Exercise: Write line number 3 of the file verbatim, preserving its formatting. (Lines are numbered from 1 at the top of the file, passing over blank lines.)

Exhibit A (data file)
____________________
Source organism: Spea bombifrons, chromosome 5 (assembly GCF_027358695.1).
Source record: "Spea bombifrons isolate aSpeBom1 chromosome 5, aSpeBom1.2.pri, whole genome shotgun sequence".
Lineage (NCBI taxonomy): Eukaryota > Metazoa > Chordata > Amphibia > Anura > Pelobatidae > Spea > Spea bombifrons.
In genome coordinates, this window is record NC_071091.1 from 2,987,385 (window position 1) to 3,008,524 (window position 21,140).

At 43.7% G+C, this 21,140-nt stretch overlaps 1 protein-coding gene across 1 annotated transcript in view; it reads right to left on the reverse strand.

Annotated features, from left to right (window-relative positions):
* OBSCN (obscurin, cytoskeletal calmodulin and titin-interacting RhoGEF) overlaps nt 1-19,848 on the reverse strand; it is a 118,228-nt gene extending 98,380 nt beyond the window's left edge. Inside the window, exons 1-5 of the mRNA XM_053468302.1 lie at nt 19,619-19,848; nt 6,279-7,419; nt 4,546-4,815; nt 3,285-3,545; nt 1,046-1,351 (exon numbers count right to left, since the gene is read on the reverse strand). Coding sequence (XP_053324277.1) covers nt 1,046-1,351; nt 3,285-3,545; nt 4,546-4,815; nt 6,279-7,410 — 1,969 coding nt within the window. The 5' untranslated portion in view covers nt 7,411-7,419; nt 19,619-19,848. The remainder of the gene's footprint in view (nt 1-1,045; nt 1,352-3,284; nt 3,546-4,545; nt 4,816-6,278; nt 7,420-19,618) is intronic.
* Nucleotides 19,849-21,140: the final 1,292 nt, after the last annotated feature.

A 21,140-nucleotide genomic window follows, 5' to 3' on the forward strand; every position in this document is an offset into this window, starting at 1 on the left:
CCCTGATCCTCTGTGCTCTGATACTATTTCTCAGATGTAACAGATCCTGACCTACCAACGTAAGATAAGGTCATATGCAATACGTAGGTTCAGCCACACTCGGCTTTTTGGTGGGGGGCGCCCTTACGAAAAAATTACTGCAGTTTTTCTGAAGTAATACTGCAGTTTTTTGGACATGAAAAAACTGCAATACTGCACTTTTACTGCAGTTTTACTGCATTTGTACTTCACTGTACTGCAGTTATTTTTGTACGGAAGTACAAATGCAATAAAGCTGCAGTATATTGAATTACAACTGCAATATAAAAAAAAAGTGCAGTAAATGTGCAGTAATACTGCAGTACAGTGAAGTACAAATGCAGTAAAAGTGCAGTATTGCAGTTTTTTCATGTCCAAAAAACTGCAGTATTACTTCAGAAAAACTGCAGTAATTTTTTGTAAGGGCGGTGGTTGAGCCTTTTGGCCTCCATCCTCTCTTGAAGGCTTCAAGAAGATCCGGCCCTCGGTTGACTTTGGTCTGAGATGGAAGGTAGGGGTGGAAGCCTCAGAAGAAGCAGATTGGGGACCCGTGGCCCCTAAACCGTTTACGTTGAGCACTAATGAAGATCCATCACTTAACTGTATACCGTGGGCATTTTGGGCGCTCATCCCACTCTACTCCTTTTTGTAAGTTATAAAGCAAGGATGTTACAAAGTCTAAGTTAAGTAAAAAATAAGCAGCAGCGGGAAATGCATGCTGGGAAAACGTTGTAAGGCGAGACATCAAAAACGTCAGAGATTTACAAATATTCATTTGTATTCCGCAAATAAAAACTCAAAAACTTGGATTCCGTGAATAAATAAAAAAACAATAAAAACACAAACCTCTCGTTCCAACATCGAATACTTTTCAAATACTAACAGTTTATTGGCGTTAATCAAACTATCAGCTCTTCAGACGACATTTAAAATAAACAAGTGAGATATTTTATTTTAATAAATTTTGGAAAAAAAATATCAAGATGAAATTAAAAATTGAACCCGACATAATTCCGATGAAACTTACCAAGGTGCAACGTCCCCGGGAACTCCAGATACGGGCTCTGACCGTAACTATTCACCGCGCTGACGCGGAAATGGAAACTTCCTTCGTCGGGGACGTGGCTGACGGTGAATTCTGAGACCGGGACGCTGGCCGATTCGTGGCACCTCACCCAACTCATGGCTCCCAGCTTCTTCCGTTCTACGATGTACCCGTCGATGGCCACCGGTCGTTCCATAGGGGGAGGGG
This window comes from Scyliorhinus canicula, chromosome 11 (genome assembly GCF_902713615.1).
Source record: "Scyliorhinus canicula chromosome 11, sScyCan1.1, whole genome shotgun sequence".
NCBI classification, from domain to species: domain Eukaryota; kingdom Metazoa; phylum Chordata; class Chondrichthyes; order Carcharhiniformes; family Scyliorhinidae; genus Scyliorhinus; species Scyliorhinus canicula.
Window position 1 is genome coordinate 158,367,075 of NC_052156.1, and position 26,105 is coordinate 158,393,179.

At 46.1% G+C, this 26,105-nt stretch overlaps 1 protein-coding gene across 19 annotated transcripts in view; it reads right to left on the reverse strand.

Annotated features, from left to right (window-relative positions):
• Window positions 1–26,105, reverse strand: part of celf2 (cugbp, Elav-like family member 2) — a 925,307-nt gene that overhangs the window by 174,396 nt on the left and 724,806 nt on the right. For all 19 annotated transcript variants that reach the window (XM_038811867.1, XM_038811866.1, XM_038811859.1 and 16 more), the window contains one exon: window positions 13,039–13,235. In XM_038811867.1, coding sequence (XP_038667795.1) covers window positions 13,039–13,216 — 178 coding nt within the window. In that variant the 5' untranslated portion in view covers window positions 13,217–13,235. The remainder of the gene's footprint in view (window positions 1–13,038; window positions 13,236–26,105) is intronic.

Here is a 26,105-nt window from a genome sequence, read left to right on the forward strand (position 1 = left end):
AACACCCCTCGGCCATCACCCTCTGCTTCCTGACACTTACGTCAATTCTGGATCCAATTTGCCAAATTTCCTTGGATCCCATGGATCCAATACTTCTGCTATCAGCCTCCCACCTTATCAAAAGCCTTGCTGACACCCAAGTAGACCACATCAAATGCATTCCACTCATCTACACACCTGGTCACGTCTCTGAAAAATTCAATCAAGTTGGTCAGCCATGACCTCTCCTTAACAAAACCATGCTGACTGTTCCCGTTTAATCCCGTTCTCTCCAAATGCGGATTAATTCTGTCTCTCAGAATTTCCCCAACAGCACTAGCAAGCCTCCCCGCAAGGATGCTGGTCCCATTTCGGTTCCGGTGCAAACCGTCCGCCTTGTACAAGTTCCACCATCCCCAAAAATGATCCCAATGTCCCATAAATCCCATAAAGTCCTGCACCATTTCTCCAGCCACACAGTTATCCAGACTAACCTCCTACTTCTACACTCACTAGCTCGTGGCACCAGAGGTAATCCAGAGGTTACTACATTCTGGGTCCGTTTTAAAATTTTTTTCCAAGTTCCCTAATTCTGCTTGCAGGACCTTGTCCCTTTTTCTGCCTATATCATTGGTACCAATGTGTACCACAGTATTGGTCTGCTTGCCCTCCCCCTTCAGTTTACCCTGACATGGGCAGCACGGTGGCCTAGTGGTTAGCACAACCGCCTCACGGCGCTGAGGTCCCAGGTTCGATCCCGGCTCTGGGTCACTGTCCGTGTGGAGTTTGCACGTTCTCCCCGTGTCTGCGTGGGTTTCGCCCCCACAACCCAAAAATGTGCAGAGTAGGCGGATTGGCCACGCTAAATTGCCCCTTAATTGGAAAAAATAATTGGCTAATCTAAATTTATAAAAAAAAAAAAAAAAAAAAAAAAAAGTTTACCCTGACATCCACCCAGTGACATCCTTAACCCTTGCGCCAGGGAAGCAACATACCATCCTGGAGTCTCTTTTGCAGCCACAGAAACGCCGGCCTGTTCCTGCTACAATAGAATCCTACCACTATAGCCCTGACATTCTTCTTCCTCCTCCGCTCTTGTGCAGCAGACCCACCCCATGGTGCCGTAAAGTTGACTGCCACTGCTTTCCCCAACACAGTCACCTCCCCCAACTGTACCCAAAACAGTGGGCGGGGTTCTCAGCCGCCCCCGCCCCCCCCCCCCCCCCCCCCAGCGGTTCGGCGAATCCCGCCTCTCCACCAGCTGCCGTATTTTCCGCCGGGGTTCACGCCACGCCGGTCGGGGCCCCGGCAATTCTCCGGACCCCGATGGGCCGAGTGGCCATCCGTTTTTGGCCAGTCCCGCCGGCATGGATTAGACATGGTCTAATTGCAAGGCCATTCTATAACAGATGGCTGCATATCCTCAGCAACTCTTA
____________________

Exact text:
Lineage (NCBI taxonomy): Eukaryota > Metazoa > Chordata > Amphibia > Anura > Pelobatidae > Spea > Spea bombifrons.